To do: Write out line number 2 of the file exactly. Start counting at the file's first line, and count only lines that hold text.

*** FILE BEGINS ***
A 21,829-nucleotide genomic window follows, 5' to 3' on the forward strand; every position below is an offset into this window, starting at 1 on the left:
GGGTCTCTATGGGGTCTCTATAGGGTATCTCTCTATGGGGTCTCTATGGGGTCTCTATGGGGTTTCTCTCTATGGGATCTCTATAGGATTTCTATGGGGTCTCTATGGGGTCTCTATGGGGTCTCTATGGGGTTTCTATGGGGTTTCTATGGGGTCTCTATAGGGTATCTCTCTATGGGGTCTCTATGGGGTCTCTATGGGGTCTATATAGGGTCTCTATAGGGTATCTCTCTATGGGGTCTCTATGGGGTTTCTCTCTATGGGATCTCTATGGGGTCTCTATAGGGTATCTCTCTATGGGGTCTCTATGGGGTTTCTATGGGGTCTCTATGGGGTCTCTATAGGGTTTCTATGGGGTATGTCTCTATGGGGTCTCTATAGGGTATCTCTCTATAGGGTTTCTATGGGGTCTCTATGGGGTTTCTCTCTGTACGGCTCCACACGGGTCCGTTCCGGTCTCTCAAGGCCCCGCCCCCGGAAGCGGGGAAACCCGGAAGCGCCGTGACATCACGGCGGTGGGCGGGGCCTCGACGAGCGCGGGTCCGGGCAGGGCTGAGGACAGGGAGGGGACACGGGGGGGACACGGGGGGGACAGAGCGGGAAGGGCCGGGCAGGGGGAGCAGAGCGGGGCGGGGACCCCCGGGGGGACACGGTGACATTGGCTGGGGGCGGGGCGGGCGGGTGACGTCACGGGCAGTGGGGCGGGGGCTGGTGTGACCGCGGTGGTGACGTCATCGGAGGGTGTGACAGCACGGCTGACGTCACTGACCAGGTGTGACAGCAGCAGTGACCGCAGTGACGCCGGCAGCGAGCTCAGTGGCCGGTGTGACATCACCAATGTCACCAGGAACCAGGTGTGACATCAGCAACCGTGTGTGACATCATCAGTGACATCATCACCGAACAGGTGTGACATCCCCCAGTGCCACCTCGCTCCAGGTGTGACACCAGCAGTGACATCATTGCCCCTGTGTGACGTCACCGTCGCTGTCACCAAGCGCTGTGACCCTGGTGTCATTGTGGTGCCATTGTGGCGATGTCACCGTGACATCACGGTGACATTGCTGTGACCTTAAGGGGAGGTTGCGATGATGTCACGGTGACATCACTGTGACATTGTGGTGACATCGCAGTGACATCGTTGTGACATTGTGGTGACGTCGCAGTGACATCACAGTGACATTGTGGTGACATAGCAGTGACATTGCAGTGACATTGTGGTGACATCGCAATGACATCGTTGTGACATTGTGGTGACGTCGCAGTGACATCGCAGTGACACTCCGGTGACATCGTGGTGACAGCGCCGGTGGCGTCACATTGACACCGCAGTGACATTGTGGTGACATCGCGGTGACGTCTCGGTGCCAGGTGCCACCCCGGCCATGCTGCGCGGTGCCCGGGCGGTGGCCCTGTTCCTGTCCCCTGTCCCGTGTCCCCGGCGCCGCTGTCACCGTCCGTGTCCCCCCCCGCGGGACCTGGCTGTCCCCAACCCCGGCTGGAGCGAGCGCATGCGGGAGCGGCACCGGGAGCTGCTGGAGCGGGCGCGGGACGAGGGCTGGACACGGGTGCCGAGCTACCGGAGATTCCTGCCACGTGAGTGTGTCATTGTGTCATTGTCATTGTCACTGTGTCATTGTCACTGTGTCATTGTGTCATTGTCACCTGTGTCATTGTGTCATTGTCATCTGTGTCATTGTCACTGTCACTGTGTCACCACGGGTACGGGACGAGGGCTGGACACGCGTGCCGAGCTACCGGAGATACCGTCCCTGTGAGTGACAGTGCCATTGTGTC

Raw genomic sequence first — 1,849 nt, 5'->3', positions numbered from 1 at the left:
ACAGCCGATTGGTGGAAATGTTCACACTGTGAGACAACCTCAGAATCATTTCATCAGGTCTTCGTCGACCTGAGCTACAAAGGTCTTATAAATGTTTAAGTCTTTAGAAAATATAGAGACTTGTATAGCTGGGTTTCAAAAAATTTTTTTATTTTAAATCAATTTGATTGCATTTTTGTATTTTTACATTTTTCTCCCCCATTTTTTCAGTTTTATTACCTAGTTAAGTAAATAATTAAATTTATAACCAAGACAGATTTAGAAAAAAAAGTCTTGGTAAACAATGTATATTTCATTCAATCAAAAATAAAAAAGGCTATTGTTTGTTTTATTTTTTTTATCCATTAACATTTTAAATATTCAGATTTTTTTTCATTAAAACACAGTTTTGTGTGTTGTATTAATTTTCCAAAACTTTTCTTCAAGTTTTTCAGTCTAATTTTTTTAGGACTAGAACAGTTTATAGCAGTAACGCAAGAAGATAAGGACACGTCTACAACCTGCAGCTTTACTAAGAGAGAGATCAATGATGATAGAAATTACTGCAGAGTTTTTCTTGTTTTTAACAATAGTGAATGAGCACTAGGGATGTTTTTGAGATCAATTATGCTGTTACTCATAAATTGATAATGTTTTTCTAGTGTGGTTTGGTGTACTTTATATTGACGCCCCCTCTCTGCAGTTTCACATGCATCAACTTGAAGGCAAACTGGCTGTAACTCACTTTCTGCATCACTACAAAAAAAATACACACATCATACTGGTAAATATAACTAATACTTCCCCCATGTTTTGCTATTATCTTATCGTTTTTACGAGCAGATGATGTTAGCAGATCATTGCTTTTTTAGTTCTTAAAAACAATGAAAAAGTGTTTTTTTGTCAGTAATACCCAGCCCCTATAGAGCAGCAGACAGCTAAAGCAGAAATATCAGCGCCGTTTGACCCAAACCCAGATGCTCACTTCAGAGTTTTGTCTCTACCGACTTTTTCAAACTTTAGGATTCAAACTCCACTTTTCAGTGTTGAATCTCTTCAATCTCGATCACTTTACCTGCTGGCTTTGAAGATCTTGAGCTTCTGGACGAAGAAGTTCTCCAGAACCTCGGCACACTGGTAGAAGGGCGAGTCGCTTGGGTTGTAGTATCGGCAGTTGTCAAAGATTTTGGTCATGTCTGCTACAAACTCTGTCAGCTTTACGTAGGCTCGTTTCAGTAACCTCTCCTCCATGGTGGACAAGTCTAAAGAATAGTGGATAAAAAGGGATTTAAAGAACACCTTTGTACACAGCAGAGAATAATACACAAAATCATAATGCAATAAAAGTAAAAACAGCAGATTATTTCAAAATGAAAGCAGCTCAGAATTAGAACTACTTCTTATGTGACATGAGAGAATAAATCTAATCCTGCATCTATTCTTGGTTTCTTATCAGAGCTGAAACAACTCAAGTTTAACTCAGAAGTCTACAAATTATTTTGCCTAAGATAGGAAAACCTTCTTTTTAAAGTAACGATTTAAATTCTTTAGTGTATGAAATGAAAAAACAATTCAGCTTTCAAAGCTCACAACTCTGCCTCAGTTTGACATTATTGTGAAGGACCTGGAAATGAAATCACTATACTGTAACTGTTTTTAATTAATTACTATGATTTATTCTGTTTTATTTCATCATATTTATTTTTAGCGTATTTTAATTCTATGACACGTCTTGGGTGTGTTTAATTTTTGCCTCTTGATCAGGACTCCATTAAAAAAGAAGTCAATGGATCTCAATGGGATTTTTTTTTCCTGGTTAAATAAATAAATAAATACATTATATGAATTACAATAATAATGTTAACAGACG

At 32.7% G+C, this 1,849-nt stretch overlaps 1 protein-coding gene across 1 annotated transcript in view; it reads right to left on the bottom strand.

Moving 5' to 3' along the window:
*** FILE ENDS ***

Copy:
GGGTCTCTATGGGGTCTCTATAGGGTATCTCTCTATGGGGTCTCTATGGGGTCTCTATGGGGTTTCTCTCTATGGGATCTCTATAGGATTTCTATGGGGTCTCTATGGGGTCTCTATGGGGTCTCTATGGGGTTTCTATGGGGTTTCTATGGGGTCTCTATAGGGTATCTCTCTATGGGGTCTCTATGGGGTCTCTATGGGGTCTATATAGGGTCTCTATAGGGTATCTCTCTATGGGGTCTCTATGGGGTTTCTCTCTATGGGATCTCTATGGGGTCTCTATAGGGTATCTCTCTATGGGGTCTCTATGGGGTTTCTATGGGGTCTCTATGGGGTCTCTATAGGGTTTCTATGGGGTATGTCTCTATGGGGTCTCTATAGGGTATCTCTCTATAGGGTTTCTATGGGGTCTCTATGGGGTTTCTCTCTGTACGGCTCCACACGGGTCCGTTCCGGTCTCTCAAGGCCCCGCCCCCGGAAGCGGGGAAACCCGGAAGCGCCGTGACATCACGGCGGTGGGCGGGGCCTCGACGAGCGCGGGTCCGGGCAGGGCTGAGGACAGGGAGGGGACACGGGGGGGACACGGGGGGGACAGAGCGGGAAGGGCCGGGCAGGGGGAGCAGAGCGGGGCGGGGACCCCCGGGGGGACACGGTGACATTGGCTGGGGGCGGGGCGGGCGGGTGACGTCACGGGCAGTGGGGCGGGGGCTGGTGTGACCGCGGTGGTGACGTCATCGGAGGGTGTGACAGCACGGCTGACGTCACTGACCAGGTGTGACAGCAGCAGTGACCGCAGTGACGCCGGCAGCGAGCTCAGTGGCCGGTGTGACATCACCAATGTCACCAGGAACCAGGTGTGACATCAGCAACCGTGTGTGACATCATCAGTGACATCATCACCGAACAGGTGTGACATCCCCCAGTGCCACCTCGCTCCAGGTGTGACACCAGCAGTGACATCATTGCCCCTGTGTGACGTCACCGTCGCTGTCACCAAGCGCTGTGACCCTGGTGTCATTGTGGTGCCATTGTGGCGATGTCACCGTGACATCACGGTGACATTGCTGTGACCTTAAGGGGAGGTTGCGATGATGTCACGGTGACATCACTGTGACATTGTGGTGACATCGCAGTGACATCGTTGTGACATTGTGGTGACGTCGCAGTGACATCACAGTGACATTGTGGTGACATAGCAGTGACATTGCAGTGACATTGTGGTGACATCGCAATGACATCGTTGTGACATTGTGGTGACGTCGCAGTGACATCGCAGTGACACTCCGGTGACATCGTGGTGACAGCGCCGGTGGCGTCACATTGACACCGCAGTGACATTGTGGTGACATCGCGGTGACGTCTCGGTGCCAGGTGCCACCCCGGCCATGCTGCGCGGTGCCCGGGCGGTGGCCCTGTTCCTGTCCCCTGTCCCGTGTCCCCGGCGCCGCTGTCACCGTCCGTGTCCCCCCCCGCGGGACCTGGCTGTCCCCAACCCCGGCTGGAGCGAGCGCATGCGGGAGCGGCACCGGGAGCTGCTGGAGCGGGCGCGGGACGAGGGCTGGACACGGGTGCCGAGCTACCGGAGATTCCTGCCACGTGAGTGTGTCATTGTGTCATTGTCATTGTCACTGTGTCATTGTCACTGTGTCATTGTGTCATTGTCACCTGTGTCATTGTGTCATTGTCATCTGTGTCATTGTCACTGTCACTGTGTCACCACGGGTACGGGACGAGGGCTGGACACGCGTGCCGAGCTACCGGAGATACCGTCCCTGTGAGTGACAGTGCCATTGTGTC